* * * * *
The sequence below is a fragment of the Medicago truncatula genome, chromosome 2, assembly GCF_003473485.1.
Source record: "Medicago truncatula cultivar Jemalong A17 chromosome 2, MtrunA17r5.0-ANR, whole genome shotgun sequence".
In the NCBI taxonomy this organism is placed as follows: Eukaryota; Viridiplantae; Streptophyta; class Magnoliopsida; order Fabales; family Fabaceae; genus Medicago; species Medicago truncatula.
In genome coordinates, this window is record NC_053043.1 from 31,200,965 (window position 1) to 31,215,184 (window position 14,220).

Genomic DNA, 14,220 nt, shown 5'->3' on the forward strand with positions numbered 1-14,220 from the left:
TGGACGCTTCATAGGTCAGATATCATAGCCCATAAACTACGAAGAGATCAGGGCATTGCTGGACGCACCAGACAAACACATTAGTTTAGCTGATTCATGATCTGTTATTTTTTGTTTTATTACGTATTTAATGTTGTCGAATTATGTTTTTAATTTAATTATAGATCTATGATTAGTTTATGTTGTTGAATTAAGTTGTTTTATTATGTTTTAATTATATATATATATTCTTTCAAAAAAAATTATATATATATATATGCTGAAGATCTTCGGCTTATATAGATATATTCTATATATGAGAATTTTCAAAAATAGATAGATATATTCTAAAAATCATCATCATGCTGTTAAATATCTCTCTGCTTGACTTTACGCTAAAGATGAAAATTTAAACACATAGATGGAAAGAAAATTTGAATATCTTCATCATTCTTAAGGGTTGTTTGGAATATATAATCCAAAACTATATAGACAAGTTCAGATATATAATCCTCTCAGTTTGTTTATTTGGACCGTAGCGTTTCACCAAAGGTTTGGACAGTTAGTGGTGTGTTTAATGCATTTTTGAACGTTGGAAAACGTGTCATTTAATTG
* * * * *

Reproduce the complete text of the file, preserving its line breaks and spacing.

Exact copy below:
The sequence below is a fragment of the Medicago truncatula genome, chromosome 2, assembly GCF_003473485.1.
Source record: "Medicago truncatula cultivar Jemalong A17 chromosome 2, MtrunA17r5.0-ANR, whole genome shotgun sequence".
In the NCBI taxonomy this organism is placed as follows: Eukaryota; Viridiplantae; Streptophyta; class Magnoliopsida; order Fabales; family Fabaceae; genus Medicago; species Medicago truncatula.
In genome coordinates, this window is record NC_053043.1 from 31,200,965 (window position 1) to 31,215,184 (window position 14,220).

Genomic DNA, 14,220 nt, shown 5'->3' on the forward strand with positions numbered 1-14,220 from the left:
TGGACGCTTCATAGGTCAGATATCATAGCCCATAAACTACGAAGAGATCAGGGCATTGCTGGACGCACCAGACAAACACATTAGTTTAGCTGATTCATGATCTGTTATTTTTTGTTTTATTACGTATTTAATGTTGTCGAATTATGTTTTTAATTTAATTATAGATCTATGATTAGTTTATGTTGTTGAATTAAGTTGTTTTATTATGTTTTAATTATATATATATATTCTTTCAAAAAAAATTATATATATATATATGCTGAAGATCTTCGGCTTATATAGATATATTCTATATATGAGAATTTTCAAAAATAGATAGATATATTCTAAAAATCATCATCATGCTGTTAAATATCTCTCTGCTTGACTTTACGCTAAAGATGAAAATTTAAACACATAGATGGAAAGAAAATTTGAATATCTTCATCATTCTTAAGGGTTGTTTGGAATATATAATCCAAAACTATATAGACAAGTTCAGATATATAATCCTCTCAGTTTGTTTATTTGGACCGTAGCGTTTCACCAAAGGTTTGGACAGTTAGTGGTGTGTTTAATGCATTTTTGAACGTTGGAAAACGTGTCATTTAATTG